Another essential French Revolutionary pitstop in Paris is the Place de la Concorde. And it’s a bloody one at that! Once called Place de la Revolution, the major square at the eastern end of the Champs-Élysées hosted numerous public executions – including Louis XVI, his wife and his sister.
Venture on down to Versailles to get a taste of royal decadence
Once you’ve ticked off all the French Revolution landmarks you can handle in Paris, why not make the 22km journey south to Versailles?
You’ve no doubt heard of Versailles before. This elegant suburb was once surrounded by gorgeous greenery and is best-known for its incredibly plush royal palace. The Palace of Versailles is massively linked to the Revolution as it was the luxurious family home of King Louis and his notoriously extravagant wife, Marie Antoinette.
Why not stroll through its elegant hallways or have a little dance in the jaw-dropping Hall of Mirrors? And make sure you don’t miss the chambers where the royal couple slept before they were arrested, dragged off to Paris and executed by guillotine in 1793.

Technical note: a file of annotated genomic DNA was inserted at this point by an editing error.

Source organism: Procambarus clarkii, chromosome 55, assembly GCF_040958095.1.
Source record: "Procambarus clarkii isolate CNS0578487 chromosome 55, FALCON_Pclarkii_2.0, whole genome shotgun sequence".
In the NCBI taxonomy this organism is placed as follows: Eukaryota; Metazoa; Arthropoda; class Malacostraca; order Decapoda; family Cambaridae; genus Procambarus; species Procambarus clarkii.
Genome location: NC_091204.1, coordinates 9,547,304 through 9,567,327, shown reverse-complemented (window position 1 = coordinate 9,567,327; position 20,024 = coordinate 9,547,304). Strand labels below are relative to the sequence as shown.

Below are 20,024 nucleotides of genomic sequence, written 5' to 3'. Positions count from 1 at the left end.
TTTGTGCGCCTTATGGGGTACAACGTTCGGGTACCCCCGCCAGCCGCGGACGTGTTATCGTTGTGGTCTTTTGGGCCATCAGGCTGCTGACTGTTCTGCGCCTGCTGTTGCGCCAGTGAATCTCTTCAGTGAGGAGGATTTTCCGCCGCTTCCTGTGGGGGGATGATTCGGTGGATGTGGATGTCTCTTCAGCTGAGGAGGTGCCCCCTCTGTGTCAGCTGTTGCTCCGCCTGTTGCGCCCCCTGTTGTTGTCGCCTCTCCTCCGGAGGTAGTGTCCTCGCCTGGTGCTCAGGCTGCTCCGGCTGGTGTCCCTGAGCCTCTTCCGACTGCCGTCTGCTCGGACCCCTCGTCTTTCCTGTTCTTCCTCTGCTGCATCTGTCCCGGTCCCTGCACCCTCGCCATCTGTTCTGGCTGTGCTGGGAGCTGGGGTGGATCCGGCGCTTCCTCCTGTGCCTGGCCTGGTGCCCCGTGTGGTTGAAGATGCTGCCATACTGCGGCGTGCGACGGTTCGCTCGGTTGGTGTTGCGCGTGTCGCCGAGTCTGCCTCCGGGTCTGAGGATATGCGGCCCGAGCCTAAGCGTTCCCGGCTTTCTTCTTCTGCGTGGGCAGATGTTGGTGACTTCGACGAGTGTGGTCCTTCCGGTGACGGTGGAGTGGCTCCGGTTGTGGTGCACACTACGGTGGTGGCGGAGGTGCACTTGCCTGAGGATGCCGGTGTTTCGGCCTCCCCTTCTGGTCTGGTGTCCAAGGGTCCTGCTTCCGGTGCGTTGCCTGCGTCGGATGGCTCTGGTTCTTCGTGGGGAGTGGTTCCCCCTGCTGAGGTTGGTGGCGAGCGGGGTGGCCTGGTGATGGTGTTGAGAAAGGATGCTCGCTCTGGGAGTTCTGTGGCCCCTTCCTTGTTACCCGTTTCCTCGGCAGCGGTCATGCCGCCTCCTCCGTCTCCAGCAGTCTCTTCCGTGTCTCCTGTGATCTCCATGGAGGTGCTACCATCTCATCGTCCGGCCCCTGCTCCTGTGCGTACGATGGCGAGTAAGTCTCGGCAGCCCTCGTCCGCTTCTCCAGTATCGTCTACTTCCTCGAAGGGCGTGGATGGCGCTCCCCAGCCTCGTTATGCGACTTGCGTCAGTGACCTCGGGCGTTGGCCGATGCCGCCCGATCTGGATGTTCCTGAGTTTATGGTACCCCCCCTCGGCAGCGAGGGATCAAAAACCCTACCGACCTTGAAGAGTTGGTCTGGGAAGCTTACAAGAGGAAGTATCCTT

Place d’Armes, 78000 Versailles
Make a pitstop in Bordeaux for wine and iconic war monuments,
As well as being a jumping off point for one of France’s top wine regions, the city of Bordeaux is also the location of the Monument aux Girondins.
You’ll find it at Place des Quinconces. Just look out for the small Statue of Liberty which sits at the top of its towering, white column! And the history lesson? The monument honours France’s Girondists: a political group based in Bordeaux who supported the French Revolution.
It is also one of Bordeaux city’s most eye-catching sights and a work of art thanks to the gorgeously carved figures and pool of water at its base.
Make your way to Marseille for fascinating facts in a fortress-turned-revolutionary-war-prison
Another castle closely linked to the French Revolution is the Fort Saint-Jean. Located all the way down on the south coast, you’ll spot it looming over the entrance to Marseille’s Old Port.